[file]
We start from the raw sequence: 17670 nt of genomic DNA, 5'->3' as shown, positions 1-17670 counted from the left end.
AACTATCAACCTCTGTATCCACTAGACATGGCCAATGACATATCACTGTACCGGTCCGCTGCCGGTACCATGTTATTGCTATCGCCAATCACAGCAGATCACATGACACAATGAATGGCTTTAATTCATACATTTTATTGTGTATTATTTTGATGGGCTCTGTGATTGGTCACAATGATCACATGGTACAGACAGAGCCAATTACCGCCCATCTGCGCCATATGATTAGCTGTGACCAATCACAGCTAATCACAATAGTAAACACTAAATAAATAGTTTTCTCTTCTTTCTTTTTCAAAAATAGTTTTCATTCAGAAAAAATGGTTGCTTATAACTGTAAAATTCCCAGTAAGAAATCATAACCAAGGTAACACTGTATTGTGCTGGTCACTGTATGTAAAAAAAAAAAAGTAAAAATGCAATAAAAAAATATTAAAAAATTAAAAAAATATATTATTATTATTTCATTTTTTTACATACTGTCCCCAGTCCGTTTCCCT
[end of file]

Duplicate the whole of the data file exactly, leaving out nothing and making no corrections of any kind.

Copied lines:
We start from the raw sequence: 17670 nt of genomic DNA, 5'->3' as shown, positions 1-17670 counted from the left end.
AACTATCAACCTCTGTATCCACTAGACATGGCCAATGACATATCACTGTACCGGTCCGCTGCCGGTACCATGTTATTGCTATCGCCAATCACAGCAGATCACATGACACAATGAATGGCTTTAATTCATACATTTTATTGTGTATTATTTTGATGGGCTCTGTGATTGGTCACAATGATCACATGGTACAGACAGAGCCAATTACCGCCCATCTGCGCCATATGATTAGCTGTGACCAATCACAGCTAATCACAATAGTAAACACTAAATAAATAGTTTTCTCTTCTTTCTTTTTCAAAAATAGTTTTCATTCAGAAAAAATGGTTGCTTATAACTGTAAAATTCCCAGTAAGAAATCATAACCAAGGTAACACTGTATTGTGCTGGTCACTGTATGTAAAAAAAAAAAAGTAAAAATGCAATAAAAAAATATTAAAAAATTAAAAAAATATATTATTATTATTTCATTTTTTTACATACTGTCCCCAGTCCGTTTCCCT